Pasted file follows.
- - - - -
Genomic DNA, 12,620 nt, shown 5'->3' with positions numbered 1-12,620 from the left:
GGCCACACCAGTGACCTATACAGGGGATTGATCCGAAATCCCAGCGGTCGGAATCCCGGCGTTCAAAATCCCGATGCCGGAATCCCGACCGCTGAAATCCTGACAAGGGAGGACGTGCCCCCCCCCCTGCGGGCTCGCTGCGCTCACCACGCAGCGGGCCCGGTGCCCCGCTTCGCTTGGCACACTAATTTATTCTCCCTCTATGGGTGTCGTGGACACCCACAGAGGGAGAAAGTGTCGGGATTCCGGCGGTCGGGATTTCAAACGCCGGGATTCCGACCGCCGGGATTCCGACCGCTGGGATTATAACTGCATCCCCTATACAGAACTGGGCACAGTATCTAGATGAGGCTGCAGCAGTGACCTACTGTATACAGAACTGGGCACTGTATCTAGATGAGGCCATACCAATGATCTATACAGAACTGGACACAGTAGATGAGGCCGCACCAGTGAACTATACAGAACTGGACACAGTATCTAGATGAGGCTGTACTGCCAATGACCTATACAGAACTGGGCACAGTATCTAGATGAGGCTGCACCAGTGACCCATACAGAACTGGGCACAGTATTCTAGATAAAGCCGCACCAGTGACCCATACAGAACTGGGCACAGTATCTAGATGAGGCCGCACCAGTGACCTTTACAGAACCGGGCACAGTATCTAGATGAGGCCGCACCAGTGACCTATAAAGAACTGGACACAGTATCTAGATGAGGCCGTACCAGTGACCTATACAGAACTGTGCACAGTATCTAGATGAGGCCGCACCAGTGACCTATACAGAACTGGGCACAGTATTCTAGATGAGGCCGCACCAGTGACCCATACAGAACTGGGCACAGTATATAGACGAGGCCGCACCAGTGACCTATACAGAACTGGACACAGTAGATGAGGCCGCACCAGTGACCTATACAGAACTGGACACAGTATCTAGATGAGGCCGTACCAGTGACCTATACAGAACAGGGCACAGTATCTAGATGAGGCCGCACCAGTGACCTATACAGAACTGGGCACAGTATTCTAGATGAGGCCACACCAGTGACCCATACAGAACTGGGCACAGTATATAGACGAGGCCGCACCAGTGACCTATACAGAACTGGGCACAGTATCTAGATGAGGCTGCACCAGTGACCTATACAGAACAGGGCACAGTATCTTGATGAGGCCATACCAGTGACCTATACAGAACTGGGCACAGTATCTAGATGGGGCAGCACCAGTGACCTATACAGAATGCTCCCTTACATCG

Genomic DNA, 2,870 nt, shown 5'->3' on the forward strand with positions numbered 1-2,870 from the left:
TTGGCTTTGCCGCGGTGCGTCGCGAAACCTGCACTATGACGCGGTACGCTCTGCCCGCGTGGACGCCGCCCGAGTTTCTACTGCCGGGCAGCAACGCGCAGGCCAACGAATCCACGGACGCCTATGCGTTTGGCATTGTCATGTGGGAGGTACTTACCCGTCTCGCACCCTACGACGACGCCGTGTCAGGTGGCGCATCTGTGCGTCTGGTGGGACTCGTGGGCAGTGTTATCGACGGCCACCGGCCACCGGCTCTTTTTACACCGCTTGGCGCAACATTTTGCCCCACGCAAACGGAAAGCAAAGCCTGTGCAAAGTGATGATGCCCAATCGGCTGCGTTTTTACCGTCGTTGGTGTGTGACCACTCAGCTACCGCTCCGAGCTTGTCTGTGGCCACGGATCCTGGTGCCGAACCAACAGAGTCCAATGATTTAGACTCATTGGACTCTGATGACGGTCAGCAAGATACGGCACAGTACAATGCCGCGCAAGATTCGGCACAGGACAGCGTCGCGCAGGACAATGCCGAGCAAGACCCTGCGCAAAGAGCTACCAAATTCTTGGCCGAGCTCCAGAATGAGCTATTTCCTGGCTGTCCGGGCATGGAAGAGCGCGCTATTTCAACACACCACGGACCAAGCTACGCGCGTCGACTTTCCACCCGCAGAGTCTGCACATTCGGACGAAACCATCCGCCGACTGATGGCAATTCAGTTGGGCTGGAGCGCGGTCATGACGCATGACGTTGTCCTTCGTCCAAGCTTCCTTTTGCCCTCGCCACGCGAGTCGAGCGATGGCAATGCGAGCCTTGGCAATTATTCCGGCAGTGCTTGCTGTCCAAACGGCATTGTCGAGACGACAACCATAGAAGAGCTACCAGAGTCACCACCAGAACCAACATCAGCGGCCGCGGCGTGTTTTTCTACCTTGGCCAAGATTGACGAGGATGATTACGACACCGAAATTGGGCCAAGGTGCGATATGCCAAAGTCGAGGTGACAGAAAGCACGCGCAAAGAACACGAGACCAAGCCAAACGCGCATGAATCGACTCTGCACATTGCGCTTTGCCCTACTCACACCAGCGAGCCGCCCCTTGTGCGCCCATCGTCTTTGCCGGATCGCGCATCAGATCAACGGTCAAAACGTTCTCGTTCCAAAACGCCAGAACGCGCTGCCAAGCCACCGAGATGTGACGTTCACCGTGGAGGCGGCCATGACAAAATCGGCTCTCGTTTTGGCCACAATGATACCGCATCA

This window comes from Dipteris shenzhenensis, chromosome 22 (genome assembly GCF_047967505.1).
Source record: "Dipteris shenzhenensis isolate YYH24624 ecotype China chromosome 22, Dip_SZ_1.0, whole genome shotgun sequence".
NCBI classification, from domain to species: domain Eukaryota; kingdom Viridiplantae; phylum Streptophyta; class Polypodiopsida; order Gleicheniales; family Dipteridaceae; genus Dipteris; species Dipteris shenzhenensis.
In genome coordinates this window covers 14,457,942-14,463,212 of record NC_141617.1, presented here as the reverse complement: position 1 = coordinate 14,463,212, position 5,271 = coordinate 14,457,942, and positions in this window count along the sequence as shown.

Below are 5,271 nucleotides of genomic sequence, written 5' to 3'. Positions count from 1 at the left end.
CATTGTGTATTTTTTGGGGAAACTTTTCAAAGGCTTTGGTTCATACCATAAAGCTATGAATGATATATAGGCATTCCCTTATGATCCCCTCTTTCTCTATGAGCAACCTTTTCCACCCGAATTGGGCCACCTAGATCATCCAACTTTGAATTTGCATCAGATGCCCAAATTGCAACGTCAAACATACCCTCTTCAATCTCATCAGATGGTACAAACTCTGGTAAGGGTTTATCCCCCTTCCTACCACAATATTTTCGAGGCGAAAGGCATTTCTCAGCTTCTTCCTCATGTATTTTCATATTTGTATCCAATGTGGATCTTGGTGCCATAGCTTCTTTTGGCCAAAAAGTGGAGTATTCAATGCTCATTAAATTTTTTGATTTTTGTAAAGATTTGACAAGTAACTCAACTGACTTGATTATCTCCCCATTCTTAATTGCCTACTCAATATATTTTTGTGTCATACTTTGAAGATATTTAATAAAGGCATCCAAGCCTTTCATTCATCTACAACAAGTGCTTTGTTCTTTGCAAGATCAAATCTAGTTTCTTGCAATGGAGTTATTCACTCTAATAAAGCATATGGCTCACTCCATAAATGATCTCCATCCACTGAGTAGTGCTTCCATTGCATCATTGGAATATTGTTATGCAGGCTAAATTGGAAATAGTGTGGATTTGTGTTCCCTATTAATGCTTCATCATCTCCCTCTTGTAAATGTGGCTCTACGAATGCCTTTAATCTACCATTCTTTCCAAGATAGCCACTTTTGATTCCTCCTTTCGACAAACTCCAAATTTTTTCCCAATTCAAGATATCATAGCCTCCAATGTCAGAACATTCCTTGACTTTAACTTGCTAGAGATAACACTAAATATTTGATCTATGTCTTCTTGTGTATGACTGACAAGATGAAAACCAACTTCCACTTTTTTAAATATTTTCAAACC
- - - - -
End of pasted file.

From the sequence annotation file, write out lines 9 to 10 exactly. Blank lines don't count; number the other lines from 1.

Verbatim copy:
Below are 5,271 nucleotides of genomic sequence, written 5' to 3'. Positions count from 1 at the left end.
CATTGTGTATTTTTTGGGGAAACTTTTCAAAGGCTTTGGTTCATACCATAAAGCTATGAATGATATATAGGCATTCCCTTATGATCCCCTCTTTCTCTATGAGCAACCTTTTCCACCCGAATTGGGCCACCTAGATCATCCAACTTTGAATTTGCATCAGATGCCCAAATTGCAACGTCAAACATACCCTCTTCAATCTCATCAGATGGTACAAACTCTGGTAAGGGTTTATCCCCCTTCCTACCACAATATTTTCGAGGCGAAAGGCATTTCTCAGCTTCTTCCTCATGTATTTTCATATTTGTATCCAATGTGGATCTTGGTGCCATAGCTTCTTTTGGCCAAAAAGTGGAGTATTCAATGCTCATTAAATTTTTTGATTTTTGTAAAGATTTGACAAGTAACTCAACTGACTTGATTATCTCCCCATTCTTAATTGCCTACTCAATATATTTTTGTGTCATACTTTGAAGATATTTAATAAAGGCATCCAAGCCTTTCATTCATCTACAACAAGTGCTTTGTTCTTTGCAAGATCAAATCTAGTTTCTTGCAATGGAGTTATTCACTCTAATAAAGCATATGGCTCACTCCATAAATGATCTCCATCCACTGAGTAGTGCTTCCATTGCATCATTGGAATATTGTTATGCAGGCTAAATTGGAAATAGTGTGGATTTGTGTTCCCTATTAATGCTTCATCATCTCCCTCTTGTAAATGTGGCTCTACGAATGCCTTTAATCTACCATTCTTTCCAAGATAGCCACTTTTGATTCCTCCTTTCGACAAACTCCAAATTTTTTCCCAATTCAAGATATCATAGCCTCCAATGTCAGAACATTCCTTGACTTTAACTTGCTAGAGATAACACTAAATATTTGATCTATGTCTTCTTGTGTATGACTGACAAGATGAAAACCAACTTCCACTTTTTTAAATATTTTCAAACC